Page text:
Theo Epstein, who was Red Sox general manager for nine seasons before departing to become president of baseball operations for the Chicago Cubs in the aftermath of Boston’s September 2011 collapse, on Wednesday addressed criticism of Red Sox ownership in a new book co-authored by former Sox manager Terry Francona.
In an excerpt from the book "Francona: The Red Sox Years" that appears in this week’s Sports Illustrated, co-authors Francona and Boston Globe columnist Dan Shaughnessy asserted that ownership was obsessed with declining TV ratings and followed the recommendations of market research consultants urging the team to add more stars and “sex symbols."
Epstein attended that meeting with consultants in November 2010, and was quoted in the book as being highly critical.
"They told us we didn't have any marketable players, that we needed some sizzle," he is quoted in the excerpt as saying. "We need some sexy guys. Talk about the tail wagging the dog. This is like an absurdist comedy. We'd become too big. It was the farthest thing removed from what we set out to be."
Epstein said that quote should not be construed as a criticism of the Sox owners, as many have done.
“My quote about how 'they told us... we needed sizzle' was in response to a question about the meeting to discuss the consultants' study on NESN ratings," Epstein said. “It was specifically about the consultants' meeting; it was not about ownership."
Epstein took exception to the assertion made in the book that after that meeting, he was responding "to the pressure from his bosses and the sagging ratings" when he traded for Adrian Gonzalez and Carl Crawford, signing the pair for a combined total of 14 years and $296 million.
“There is no direct link between that meeting and the Red Sox moves that winter," he said Wednesday. “I take full responsibility for those moves. It was my job to handle the pressure of a big market and make good decisions."
Francona had described an earlier meeting during the 2010 season with owners John W. Henry, Tom Werner and Larry Lucchino in which he nearly walked out of the room when Werner said the team needed to "start winning in more exciting fashion." The only thing that kept him from leaving, he wrote, was Epstein grabbing him by the knee.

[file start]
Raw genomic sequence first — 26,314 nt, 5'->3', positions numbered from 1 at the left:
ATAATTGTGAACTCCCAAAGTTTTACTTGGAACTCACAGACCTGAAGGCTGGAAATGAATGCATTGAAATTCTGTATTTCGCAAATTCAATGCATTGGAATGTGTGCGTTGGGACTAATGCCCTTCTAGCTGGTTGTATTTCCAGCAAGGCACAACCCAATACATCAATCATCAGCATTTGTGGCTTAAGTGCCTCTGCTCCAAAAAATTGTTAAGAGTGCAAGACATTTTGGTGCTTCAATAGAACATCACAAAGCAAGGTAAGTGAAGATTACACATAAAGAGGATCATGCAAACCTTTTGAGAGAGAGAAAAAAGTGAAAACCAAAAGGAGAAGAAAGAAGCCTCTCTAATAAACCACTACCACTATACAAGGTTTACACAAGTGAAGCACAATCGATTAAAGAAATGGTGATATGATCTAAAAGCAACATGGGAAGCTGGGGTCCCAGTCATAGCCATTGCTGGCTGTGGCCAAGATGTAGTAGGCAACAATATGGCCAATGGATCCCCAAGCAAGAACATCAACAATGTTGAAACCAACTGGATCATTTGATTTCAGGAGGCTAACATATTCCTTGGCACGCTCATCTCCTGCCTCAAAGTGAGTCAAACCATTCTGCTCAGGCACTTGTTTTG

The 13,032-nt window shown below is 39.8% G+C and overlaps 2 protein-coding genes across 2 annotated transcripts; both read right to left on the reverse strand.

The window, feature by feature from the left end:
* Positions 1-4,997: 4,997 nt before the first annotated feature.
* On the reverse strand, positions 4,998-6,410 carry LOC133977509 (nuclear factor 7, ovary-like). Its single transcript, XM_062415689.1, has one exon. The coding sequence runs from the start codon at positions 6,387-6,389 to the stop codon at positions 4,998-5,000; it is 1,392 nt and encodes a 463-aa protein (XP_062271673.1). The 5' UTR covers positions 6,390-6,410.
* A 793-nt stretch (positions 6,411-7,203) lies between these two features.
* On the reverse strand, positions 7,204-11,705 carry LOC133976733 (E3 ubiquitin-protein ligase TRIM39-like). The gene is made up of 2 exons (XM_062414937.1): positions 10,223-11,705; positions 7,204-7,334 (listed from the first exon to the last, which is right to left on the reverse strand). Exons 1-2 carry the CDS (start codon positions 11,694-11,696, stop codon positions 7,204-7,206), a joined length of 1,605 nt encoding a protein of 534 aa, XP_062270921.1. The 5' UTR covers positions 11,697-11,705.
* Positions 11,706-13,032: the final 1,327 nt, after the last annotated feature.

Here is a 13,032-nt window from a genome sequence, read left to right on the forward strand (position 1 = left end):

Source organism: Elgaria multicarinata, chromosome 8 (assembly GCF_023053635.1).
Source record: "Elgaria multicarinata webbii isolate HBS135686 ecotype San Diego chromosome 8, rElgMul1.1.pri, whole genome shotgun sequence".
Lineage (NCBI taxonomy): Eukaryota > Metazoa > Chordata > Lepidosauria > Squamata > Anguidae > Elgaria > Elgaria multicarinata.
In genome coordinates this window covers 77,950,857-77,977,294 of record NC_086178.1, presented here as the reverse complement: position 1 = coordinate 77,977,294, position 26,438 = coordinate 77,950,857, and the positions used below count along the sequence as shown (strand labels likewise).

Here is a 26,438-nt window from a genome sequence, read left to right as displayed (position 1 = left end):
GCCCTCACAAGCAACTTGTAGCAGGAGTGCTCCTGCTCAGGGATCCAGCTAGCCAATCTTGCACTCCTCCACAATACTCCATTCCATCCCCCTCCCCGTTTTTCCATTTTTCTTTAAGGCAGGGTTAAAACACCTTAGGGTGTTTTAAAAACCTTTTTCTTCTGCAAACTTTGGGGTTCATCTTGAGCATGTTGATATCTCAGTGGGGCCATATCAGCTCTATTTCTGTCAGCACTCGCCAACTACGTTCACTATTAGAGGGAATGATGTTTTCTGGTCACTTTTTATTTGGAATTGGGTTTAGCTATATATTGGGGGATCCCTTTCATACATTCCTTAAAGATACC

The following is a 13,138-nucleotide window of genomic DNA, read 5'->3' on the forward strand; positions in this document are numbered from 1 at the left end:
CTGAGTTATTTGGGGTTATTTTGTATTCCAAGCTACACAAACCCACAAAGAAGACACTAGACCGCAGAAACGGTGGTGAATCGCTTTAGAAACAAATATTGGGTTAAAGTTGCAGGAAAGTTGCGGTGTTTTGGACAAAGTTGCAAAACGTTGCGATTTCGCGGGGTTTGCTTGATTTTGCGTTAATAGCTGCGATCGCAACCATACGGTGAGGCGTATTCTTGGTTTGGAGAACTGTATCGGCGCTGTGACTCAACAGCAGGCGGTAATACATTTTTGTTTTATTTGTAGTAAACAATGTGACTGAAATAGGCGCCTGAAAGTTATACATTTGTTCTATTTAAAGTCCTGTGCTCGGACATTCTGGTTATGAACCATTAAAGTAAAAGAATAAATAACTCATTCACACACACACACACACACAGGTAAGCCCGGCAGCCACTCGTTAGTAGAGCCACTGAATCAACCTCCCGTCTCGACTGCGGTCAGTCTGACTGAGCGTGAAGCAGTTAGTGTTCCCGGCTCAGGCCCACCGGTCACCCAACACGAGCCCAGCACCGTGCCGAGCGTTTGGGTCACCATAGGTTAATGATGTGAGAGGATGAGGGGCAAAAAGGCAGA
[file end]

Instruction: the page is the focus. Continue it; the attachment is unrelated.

Epstein said Wednesday that Werner’s comment was made in jest.
"Tom's line about needing to 'start winning in more exciting fashion' was delivered as a joke -- what to do if ratings are down even though the team is having a winning season," Epstein wrote in an e-mail.
Francona, who wrote that to this day he doesn’t know how to respond when people ask him whether he was fired or quit after the 2011 season, also questioned the owners’ passion for the game.
"Our owners in Boston, they've been owners for 10 years," Francona is quoted as saying in the book. "They come in with all these ideas about baseball, but I don't think they love baseball. I think they like baseball. It's revenue, and I know that's their right and their interest because they're owners -- and they're good owners. But they don't love the game. It's still more of a toy or a hobby for them. It's not their blood. They're going to come in and out of baseball. It's different for me. Baseball is my life."
Epstein disputed that characterization.
"I spent a decade in the organization," he wrote. "In my opinion, John, Tom and Larry do love baseball and care deeply about the Red Sox and Red Sox fans."
Epstein, who has just completed his first year as president of the Cubs, a season in which the team lost 101 games, said he was focused on the Cubs’ fan convention this week and reluctant to be drawn into a discussion of the book. But on Wednesday, he felt obligated to respond.
"I got a chance to work with one of the best managers and one of the best ownership groups in baseball, and we all had a lot of success together. We have fond memories of that time -- including supporting one another through the difficult stretches -- but now we are all consumed with new challenges as we should be."
Francona, in an interview with ESPN Boston’s Joe McDonald, said the excerpt in SI made the characterization of ownership harsher than he intended.
"The last chapter is hard because it was a hard ending," Francona said. "I’m sure there will be a thing or two that will [tick] somebody off that I didn’t think would, but I’ve read it seven times and me and Dan made change after change because I wanted it to be good, I wanted it to be interesting and I also wanted it to preserve the clubhouse because I do believe in that so much